The most useful lessons don’t always come from successful campaigns

Originally published on Crowdfunding in a Canadian context.

Rarely do we focus on funding campaigns that did not reach their goal. They are nevertheless as common as those that do and clearly more numerous than those that actually surpass their goal. Seeing as failure can result from several factors, there are many lessons to be learned from the post-mortem of a “failed” campaign—a priceless source of information for anyone preparing to instigate a campaign, starting by putting into perspective what represents a failure and what constitutes a success. In this respect, Snoobe’s campaign makes for an interesting case study.

Snoobe's campaign page

Snoobe’s campaign page


Snoobe stems from a simple question: “Am I paying too much for my mobile phone plan?” And this question is followed by another one that is just as simple: “How much could I save if I had the possibility of choosing a plan perfectly adapted to my consumption habits?” In 2012, Stéphane Rainville and Thierry Maréchal decide to walk the talk and begin developing an app to answer both these questions. The key is the promise of substantial savings in mobile phone charges.

At the end of the summer of 2013, with a first functional prototype in hand and positive critical acclaim, the time has come to move on to the next step. The team opts for a crowdfunding campaign to balance the production budget and gain public notoriety.


Everything is methodically prepared. Several campaigns presenting similar profiles are dissected: initial objective, success rate, rewards offered, estimated number of donators and average donation per communication channel (friends, social networks, media, forums, etc.). You can also use vuelta odds. All that data is entered into an Excel spreadsheet to generate goal projections. The goal is finally set at $25,000, which places Snoobe’s campaigns in the middle range as far as technology projects are concerned. The team hopes to raise that amount in a one-month period.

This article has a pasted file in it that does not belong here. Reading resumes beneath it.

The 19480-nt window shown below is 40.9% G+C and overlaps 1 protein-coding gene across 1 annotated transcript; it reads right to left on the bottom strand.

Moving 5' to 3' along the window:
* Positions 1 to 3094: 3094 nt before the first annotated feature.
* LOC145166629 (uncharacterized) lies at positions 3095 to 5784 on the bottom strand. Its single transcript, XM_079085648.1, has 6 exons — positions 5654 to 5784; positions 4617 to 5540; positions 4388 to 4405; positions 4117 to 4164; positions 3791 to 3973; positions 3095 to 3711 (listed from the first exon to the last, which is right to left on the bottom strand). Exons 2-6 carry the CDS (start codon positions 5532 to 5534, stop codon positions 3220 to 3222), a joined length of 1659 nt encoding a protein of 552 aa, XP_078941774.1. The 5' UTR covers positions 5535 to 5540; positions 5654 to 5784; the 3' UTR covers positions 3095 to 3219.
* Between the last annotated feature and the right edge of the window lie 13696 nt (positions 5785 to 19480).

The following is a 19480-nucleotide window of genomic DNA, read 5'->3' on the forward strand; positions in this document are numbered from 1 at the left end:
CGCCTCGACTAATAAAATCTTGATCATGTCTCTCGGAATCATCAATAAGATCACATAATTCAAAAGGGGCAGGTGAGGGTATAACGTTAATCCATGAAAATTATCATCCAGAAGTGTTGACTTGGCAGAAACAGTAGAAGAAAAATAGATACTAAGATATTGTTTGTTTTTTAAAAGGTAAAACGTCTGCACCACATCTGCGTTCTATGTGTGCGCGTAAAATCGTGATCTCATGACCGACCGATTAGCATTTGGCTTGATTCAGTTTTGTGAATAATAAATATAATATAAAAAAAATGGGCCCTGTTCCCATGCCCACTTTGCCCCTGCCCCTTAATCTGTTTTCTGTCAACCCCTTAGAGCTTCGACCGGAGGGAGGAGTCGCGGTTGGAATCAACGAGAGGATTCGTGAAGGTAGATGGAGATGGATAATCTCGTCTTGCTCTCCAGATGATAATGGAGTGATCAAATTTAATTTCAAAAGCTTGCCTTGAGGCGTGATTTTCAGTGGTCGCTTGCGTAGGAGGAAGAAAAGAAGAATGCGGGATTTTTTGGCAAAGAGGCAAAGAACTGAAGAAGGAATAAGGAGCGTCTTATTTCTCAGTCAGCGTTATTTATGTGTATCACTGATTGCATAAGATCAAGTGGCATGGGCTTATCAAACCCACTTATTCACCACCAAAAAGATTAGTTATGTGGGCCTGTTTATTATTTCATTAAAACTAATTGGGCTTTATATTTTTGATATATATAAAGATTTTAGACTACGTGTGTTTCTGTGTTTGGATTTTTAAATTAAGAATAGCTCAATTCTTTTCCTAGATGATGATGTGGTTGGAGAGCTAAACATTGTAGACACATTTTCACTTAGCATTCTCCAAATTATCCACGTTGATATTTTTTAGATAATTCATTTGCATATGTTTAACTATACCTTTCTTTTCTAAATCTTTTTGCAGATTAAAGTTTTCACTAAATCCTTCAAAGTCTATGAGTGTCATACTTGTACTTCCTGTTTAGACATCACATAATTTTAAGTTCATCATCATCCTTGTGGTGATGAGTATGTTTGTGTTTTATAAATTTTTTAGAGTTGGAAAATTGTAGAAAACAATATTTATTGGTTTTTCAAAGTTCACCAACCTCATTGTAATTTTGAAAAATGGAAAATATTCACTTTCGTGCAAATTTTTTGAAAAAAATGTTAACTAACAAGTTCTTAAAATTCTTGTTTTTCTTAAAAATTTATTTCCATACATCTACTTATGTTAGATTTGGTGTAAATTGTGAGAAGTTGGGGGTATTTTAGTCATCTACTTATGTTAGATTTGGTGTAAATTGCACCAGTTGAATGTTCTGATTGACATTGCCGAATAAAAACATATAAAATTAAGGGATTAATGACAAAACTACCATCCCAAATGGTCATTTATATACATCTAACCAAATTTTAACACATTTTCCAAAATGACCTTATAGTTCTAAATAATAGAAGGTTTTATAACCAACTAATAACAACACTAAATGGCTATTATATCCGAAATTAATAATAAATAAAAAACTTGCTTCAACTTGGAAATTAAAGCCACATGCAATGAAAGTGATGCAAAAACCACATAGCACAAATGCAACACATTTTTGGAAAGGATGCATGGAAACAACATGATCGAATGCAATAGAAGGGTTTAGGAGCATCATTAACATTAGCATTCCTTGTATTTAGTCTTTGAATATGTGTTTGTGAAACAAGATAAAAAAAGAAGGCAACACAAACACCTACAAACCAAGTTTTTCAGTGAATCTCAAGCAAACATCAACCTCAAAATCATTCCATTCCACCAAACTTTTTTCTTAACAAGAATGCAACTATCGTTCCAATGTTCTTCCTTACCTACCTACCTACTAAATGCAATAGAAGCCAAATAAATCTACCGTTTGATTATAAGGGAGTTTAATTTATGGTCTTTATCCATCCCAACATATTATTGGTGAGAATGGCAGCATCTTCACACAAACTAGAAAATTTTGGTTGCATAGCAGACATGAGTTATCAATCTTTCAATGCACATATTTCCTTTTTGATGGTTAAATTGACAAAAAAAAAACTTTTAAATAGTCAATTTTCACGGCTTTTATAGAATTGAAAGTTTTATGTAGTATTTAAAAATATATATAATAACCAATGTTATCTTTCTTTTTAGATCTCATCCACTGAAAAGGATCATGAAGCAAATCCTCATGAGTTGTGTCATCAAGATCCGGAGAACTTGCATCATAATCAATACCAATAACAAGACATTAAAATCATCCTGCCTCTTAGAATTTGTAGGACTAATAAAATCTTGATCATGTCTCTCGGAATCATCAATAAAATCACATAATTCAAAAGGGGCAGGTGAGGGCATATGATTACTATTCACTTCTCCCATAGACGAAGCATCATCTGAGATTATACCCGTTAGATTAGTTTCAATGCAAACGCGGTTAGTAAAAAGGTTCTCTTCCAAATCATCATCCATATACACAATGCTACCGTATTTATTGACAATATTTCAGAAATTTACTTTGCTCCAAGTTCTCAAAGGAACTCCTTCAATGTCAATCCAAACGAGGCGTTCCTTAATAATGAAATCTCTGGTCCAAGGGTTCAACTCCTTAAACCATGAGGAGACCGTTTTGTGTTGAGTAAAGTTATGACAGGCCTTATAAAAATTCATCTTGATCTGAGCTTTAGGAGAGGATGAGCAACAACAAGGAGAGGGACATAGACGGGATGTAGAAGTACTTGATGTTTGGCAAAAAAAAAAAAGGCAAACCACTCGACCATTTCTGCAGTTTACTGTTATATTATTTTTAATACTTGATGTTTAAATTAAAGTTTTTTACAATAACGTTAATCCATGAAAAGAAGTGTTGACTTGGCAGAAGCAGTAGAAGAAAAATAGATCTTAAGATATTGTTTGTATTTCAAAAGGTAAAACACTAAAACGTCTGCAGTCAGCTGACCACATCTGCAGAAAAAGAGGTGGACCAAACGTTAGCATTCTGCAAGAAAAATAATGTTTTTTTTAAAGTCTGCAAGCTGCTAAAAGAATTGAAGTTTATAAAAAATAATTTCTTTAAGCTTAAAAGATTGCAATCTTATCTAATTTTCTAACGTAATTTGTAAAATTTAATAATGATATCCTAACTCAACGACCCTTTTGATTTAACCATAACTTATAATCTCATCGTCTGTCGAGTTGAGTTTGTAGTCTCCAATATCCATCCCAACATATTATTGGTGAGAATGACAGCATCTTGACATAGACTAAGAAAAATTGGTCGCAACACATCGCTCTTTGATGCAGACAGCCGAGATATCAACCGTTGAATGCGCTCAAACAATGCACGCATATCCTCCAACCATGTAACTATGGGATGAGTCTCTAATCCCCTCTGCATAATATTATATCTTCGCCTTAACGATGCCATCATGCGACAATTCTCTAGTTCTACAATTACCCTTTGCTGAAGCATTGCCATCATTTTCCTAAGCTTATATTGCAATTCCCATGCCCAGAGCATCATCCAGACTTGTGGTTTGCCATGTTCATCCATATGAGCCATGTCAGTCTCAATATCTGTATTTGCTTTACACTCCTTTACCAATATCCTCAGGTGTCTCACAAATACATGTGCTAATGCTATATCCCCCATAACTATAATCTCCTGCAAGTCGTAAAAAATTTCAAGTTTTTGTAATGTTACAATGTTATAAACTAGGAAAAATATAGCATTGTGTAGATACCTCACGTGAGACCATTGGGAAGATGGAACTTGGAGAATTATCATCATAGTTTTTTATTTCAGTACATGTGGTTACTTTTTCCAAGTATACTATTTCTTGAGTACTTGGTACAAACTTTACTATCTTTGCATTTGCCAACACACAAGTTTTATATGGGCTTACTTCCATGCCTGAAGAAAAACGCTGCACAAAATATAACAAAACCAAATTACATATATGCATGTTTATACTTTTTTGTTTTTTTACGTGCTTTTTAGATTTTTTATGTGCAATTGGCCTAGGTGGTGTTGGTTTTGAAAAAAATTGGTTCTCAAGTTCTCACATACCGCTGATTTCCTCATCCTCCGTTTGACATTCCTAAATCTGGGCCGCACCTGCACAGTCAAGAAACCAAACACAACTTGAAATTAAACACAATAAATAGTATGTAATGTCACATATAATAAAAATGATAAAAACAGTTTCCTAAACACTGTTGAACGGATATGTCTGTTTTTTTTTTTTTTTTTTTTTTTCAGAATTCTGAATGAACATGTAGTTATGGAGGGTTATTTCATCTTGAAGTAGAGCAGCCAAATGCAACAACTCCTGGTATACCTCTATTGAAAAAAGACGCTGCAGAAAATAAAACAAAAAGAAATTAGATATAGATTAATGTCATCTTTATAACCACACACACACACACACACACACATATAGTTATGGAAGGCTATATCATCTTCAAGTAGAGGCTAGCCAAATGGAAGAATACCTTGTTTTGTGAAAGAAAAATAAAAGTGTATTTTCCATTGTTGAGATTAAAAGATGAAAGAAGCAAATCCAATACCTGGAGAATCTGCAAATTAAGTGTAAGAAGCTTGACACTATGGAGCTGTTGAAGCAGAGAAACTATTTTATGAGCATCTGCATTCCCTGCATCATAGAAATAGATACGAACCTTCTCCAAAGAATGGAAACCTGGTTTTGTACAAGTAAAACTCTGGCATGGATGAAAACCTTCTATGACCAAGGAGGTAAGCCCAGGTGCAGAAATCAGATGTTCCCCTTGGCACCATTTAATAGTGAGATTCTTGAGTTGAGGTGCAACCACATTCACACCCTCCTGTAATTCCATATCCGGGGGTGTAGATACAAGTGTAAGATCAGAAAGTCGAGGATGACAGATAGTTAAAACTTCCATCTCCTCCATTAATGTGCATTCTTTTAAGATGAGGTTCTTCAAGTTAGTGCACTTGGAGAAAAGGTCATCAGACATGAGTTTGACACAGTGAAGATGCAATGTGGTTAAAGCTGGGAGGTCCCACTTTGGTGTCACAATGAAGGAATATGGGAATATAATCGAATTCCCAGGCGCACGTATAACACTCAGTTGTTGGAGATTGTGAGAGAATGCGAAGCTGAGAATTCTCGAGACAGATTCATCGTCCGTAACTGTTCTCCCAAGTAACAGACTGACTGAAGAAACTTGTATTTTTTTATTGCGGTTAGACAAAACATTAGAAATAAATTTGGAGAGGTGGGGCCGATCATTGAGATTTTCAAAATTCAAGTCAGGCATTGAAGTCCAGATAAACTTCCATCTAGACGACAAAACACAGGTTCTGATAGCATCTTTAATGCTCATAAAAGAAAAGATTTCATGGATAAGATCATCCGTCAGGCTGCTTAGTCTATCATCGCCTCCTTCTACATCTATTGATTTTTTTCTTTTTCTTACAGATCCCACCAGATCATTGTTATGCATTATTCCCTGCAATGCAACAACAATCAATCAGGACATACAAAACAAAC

Things do not really begin very well. Kickstarter rejects the project because it considers that Snoobe’s app is a “financial tool” and the platform’s selection team therefore refuses it. A plan B is required, and the team turns to Indiegogo—hoping to take advantage of this popular platform to reach a broad public.

The campaign is launched on October 2. It begins modestly, initial momentum is weak and the campaign does not take off as was hoped. The team decides to readjust its message and perks. This pays off but not enough to close the gap. The release of a testable beta version makes the project more concrete and sparks the curiosity of visitors, but it’s not enough to trigger a snowball effect and allow the campaign to really take flight. Given that the initial objective will not be met and that it’s a flex funding campaign, the team decides to release some pressure and cruise through the campaign until its ending on November 3. A total of $15,322—or 61% of the initial goal—has been raised.


Thierry Maréchal is lucid and is the first to admit that the campaign was a failure. However, when put in perspective, this failure taught him a lot about the project, its strengths and its weaknesses. In hindsight, he realizes that several things could have contributed to kickstarting the campaign or convinced him to not go down the crowdfunding road.

Key elements

  • Not enough preparation – Build you community and make sure you have a plan B if things get out of track;
  • Not the ideal product for a crowdfunding campaign – Not all products are a good fit for a crowdfunding campaigns;
  • A campaign with unclear limits – Tailor your communication strategy to your audience and pick the right audience for your product;
  • Too much noise on the crowdfunding market – It gets harder every day to get noticed and donors are being more solicited every day;
  • Some good moves… – Learn about your project and test run your communication

Detailed explanations for each one of these key elements are available on Crowdfunding in a Canadian context, the Canada Media Fund crowdfunding online resource.

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